If you are the type of person who takes yourself seriously, the type of person who likes things to progress in a calm, logical manner, who hates being lied to, and prefers sheets of paper that don’t get up and walk around the room like hulking monsters, this is NOT the book for you.
If, on the other hand, you are someone who doesn’t need the ending to match the beginning of a story, someone willing to believe in talking dinosaurs and hidden continents, you just might enjoy this book.
In some ways, Alcatraz vs The Evil Librarians is a book of writing advice. (Or maybe I’ve just spent too much time at lectures lately) The beginning of each chapter — with the exception of one, for which the author apologizes later — is an interjection from the author (the narrator writing from some point in the future). He brings attention to the writing mechanics he is using to manipulate his readers. Things like a powerful hook at the beginning, cliffhangers at the end of each chapter, character flaws and growth, etc. These are all wrapped in the author’s voice, humorous and callous. He also talks about why it is important to frustrate readers, and how authors love to torture people and use books to avoid pesky things like getting arrested for murder.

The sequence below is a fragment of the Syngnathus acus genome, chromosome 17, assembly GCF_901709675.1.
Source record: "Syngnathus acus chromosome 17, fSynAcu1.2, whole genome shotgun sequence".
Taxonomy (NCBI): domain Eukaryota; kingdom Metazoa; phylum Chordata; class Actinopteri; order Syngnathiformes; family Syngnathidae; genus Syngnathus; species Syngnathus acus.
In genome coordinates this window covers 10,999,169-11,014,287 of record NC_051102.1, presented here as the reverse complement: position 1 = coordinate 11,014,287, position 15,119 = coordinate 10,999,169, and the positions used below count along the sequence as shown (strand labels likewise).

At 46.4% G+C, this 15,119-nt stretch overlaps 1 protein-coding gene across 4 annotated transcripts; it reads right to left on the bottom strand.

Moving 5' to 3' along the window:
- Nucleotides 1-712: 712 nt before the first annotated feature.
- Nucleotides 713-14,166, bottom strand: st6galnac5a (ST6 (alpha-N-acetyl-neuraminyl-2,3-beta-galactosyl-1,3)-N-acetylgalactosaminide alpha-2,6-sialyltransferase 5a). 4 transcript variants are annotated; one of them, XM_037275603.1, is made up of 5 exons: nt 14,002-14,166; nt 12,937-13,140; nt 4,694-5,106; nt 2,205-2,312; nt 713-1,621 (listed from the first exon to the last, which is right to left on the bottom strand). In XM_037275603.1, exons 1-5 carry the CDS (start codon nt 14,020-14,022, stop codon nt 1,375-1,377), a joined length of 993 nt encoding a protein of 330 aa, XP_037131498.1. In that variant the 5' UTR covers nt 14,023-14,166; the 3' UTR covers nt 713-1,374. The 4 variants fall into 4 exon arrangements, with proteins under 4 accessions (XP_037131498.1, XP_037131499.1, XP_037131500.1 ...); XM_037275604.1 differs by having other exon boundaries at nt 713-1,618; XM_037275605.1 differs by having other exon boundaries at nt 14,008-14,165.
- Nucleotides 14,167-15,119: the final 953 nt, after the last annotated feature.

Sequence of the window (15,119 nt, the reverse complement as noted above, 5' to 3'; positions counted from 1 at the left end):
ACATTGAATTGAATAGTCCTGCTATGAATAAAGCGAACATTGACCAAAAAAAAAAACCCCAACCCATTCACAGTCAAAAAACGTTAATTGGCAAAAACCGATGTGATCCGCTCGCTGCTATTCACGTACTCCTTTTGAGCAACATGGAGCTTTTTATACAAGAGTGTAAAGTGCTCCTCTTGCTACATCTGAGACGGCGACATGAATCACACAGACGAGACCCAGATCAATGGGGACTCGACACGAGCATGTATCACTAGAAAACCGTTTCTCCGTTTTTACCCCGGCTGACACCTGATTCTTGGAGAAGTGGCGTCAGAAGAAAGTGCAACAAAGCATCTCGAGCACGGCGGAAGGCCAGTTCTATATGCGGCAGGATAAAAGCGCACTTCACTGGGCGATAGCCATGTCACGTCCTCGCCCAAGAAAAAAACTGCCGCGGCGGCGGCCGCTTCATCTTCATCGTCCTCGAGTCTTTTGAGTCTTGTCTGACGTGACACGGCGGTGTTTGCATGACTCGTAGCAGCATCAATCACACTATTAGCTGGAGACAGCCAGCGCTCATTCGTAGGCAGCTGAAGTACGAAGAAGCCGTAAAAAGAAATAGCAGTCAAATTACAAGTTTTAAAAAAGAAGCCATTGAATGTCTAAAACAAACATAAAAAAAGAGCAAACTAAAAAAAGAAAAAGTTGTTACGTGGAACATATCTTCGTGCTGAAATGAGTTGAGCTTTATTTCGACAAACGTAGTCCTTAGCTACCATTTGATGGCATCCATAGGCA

There are two reasons I gave this book 4 rather than 5 stars. The first is that, while I don’t mind being manipulated by an author for effect, I am not a fan of outright lies. The second is due to the fact that it gave me something akin to a stomach ache. Let me explain: I have a serious sweet-tooth. In fact, I ate two whole slices of cheesecake before bed last night. But there are some desserts that are so rich, even I will start to feel ill if I try to tackle them all in one sitting.
I love humor, and this book has that in spades. However, especially at the beginning of the story, the humor is packed in so tightly that it became overwhelming and I had to set the book aside for a while. Therefore, I believe this book is best enjoyed in small portions, possibly accompanied by seltzer water.
As for recommendations, I think people who enjoyed Lemony Snicket’s Series of Unfortunate Events would probably like this book — though this is coming from a librarian who, as I understand it, only recommend “important” books about boys whose dogs or mothers die, so you’ll have to take it with a grain of salt.